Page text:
Alex Jarman, a research analyst with Euromonitor International, which has US offices in Chicago, said the introduction has major implications for the fast-food and plant-based food industries.
“In recent years, chains such as Burger King and White Castle gained a competitive advantage against McDonald’s by introducing plant-based options on their menus,” Jarman said. “Vegan and vegetarian consumers may have avoided McDonald’s in favor of chains with these options. The McPlant line could lure these customers back to McDonald’s in addition to the growing number of consumers who occasionally incorporate plant-based foods into their diet. By creating stronger options for these consumers, McDonald’s is opening a new channel for future sales growth.
“The McPlant line will also significantly impact the market for plant-based foods. Many fast-food chains have introduced plant-based options in recent years, but most of these have been partnerships with Impossible Foods or Beyond Meat. Fast-food partnerships, from KFC to Dunkin’ to Qdoba, have been key drivers of these brands’ national growth. McDonald’s decision to create its own plant-based line raises the question if other fast-food chains will eventually do the same. Whether that happens or not, the introduction of a plant-based line by the world’s largest fast-food chain will certainly challenge these brands’ dominance of the plant-based market.”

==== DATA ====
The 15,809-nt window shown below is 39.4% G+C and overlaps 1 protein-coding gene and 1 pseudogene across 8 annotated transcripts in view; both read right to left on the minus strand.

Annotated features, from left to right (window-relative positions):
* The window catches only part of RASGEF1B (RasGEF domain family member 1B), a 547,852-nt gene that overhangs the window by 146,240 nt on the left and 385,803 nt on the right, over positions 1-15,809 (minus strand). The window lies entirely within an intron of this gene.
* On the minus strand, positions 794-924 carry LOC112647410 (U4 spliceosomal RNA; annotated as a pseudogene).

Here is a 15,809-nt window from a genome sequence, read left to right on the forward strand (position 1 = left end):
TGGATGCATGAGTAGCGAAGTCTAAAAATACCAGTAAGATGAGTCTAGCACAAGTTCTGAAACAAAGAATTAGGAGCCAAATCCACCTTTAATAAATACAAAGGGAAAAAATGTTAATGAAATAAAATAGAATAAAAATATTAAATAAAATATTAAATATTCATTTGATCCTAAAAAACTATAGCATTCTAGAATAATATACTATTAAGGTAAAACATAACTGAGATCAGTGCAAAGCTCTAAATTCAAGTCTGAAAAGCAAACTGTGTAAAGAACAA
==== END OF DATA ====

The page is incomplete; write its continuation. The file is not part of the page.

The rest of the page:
Sabina Vyas, senior director of strategic initiatives for the Plant Based Foods Association, San Francisco, said the announcement further cements the plant-based industry as a mainstream part of the American diet.
“Retail sales of plant-based foods are way up, especially during the pandemic with more people eating at home more often, yet, when people dine out or go through the drive-thru, they want plant-based food options available there, too,” Vyas said. “We’re glad to see McDonald's joining other fast-food chains like Burger King, Carl’s Jr., Dunkin’ Donuts, Starbucks, and many others in adding plant-based food options to their menu — it is the smart move for McDonald’s to meet customer demand, and we welcome them to the plant-based foods industry.”